The issue is to escape the denial, and simply recognize the big science decisions – to agree or criticize with “findings” are not scientific, they are political, tactical, strategic, etc … value-based.
The key IPCC consensus finding from its latest assessment report is this statement:
“Most of the observed increase in global average temperatures since the mid-20th century is very likely due to the observed increase in anthropogenic greenhouse gas concentrations.”
The IPCC consensus findings on attribution have been echoed in position statements made by many scientific organizations. The IPCC consensus is portrayed as nearly total among scientists with expertise and prominence in the field of climate science. The idea of a scientific consensus surrounding climate change attribution has been questioned by a number of people, including scientists and politicians. Much effort has been undertaken by those that support the IPCC consensus to discredit skeptical voices, essentially dismissing them as cranks or at best rebels, or even politically motivated ‘deniers’.
That is, both sides need to recognize that they are politically motivated. It discredits science when scientists claim to be being scientific when they are clearly (and quite rightly) not.
How to reason about uncertainties in the complex climate system and its computer simulations is neither simple nor obvious. Scientific debates involve controversies over the value and importance of particular classes of evidence as well as disagreement about the appropriate logical framework for linking and assessing the evidence. The IPCC faces a daunting challenge with regards to characterizing and reasoning about uncertainty, assessing the quality of evidence, linking the evidence into arguments, identifying areas of ignorance and assessing confidence levels. An overarching concern is how the issue of climate change is framed scientifically and how judgements about confidence in complex scientific arguments are made in view of the cascade of uncertainties.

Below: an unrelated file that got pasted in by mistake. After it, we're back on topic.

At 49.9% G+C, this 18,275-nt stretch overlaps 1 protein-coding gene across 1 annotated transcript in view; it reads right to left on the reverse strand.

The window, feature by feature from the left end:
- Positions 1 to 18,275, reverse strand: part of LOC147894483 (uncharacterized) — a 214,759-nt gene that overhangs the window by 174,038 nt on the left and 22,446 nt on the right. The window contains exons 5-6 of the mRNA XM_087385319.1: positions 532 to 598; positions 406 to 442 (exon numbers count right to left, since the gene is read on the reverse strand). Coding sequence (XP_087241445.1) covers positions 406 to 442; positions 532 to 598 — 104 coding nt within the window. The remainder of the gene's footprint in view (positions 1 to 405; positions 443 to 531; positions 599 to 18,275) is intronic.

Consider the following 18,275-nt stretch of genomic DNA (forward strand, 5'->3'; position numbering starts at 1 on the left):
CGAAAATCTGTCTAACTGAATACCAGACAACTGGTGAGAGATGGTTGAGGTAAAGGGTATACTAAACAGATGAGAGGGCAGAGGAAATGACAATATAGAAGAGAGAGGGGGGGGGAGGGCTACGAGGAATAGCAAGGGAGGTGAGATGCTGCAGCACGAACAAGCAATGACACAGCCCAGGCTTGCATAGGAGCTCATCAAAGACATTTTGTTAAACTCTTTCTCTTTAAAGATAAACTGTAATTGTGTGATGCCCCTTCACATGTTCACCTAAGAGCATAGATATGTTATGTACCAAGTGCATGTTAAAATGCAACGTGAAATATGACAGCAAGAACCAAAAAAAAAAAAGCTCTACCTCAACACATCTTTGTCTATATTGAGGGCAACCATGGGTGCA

Given the complexity of the climate problem, ‘expert judgements’ about uncertainty and confidence levels are made by the IPCC on issues that are dominated by unquantifiable uncertainties. It is difficult to avoid concluding that the IPCC consensus is manufactured and that the existence of this consensus does not lend intellectual substance to their conclusions.
No, but it’s practically useful trust and authority they are meant to create, not “intellectual substance”.
So, ultimately, I don’t actually agree with the conclusions of the paper, that somehow because the IPCC consensus on climate change was “manufactured” and had unintended “denial” consequences, the consensus creation was therefore wrong. No, what is wrong is the expectation that consensus (on “wicked” as opposed to “linear” or “tame” questions) is anything other than manufactured. It is always about establishing some political authority on practical decision-making. Only the weak-minded confuse that with imposing “dogma” on science. The science goes on.
As with any politics its about trusting those you entrust with authority and the checks and balances your system has. There is no “solid evidence” to back judgements, however much the scientistic fundamentalists demand evidence-based policy.